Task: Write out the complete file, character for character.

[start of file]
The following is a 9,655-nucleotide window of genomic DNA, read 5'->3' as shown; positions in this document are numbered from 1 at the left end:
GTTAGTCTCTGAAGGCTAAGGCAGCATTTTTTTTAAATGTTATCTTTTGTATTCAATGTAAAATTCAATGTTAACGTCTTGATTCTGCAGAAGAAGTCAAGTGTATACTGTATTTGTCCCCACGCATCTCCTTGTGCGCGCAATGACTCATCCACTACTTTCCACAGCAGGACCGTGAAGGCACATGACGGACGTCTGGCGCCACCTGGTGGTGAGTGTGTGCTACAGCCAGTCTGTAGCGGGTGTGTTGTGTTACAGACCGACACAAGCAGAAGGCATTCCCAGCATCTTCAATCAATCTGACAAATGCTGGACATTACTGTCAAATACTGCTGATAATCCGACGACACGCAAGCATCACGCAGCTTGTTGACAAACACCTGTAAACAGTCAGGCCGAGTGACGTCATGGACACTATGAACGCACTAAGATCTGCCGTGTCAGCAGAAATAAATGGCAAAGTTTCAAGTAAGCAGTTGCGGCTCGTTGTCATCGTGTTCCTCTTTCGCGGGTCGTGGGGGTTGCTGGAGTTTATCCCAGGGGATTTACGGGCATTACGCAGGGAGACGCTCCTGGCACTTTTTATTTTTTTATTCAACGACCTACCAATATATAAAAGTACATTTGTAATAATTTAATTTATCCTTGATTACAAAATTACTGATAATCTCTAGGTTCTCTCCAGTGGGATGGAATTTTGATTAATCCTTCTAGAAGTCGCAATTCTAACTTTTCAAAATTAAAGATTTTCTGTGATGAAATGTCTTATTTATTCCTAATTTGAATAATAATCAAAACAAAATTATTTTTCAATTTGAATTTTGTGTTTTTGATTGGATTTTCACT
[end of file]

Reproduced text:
The following is a 9,655-nucleotide window of genomic DNA, read 5'->3' as shown; positions in this document are numbered from 1 at the left end:
GTTAGTCTCTGAAGGCTAAGGCAGCATTTTTTTTAAATGTTATCTTTTGTATTCAATGTAAAATTCAATGTTAACGTCTTGATTCTGCAGAAGAAGTCAAGTGTATACTGTATTTGTCCCCACGCATCTCCTTGTGCGCGCAATGACTCATCCACTACTTTCCACAGCAGGACCGTGAAGGCACATGACGGACGTCTGGCGCCACCTGGTGGTGAGTGTGTGCTACAGCCAGTCTGTAGCGGGTGTGTTGTGTTACAGACCGACACAAGCAGAAGGCATTCCCAGCATCTTCAATCAATCTGACAAATGCTGGACATTACTGTCAAATACTGCTGATAATCCGACGACACGCAAGCATCACGCAGCTTGTTGACAAACACCTGTAAACAGTCAGGCCGAGTGACGTCATGGACACTATGAACGCACTAAGATCTGCCGTGTCAGCAGAAATAAATGGCAAAGTTTCAAGTAAGCAGTTGCGGCTCGTTGTCATCGTGTTCCTCTTTCGCGGGTCGTGGGGGTTGCTGGAGTTTATCCCAGGGGATTTACGGGCATTACGCAGGGAGACGCTCCTGGCACTTTTTATTTTTTTATTCAACGACCTACCAATATATAAAAGTACATTTGTAATAATTTAATTTATCCTTGATTACAAAATTACTGATAATCTCTAGGTTCTCTCCAGTGGGATGGAATTTTGATTAATCCTTCTAGAAGTCGCAATTCTAACTTTTCAAAATTAAAGATTTTCTGTGATGAAATGTCTTATTTATTCCTAATTTGAATAATAATCAAAACAAAATTATTTTTCAATTTGAATTTTGTGTTTTTGATTGGATTTTCACT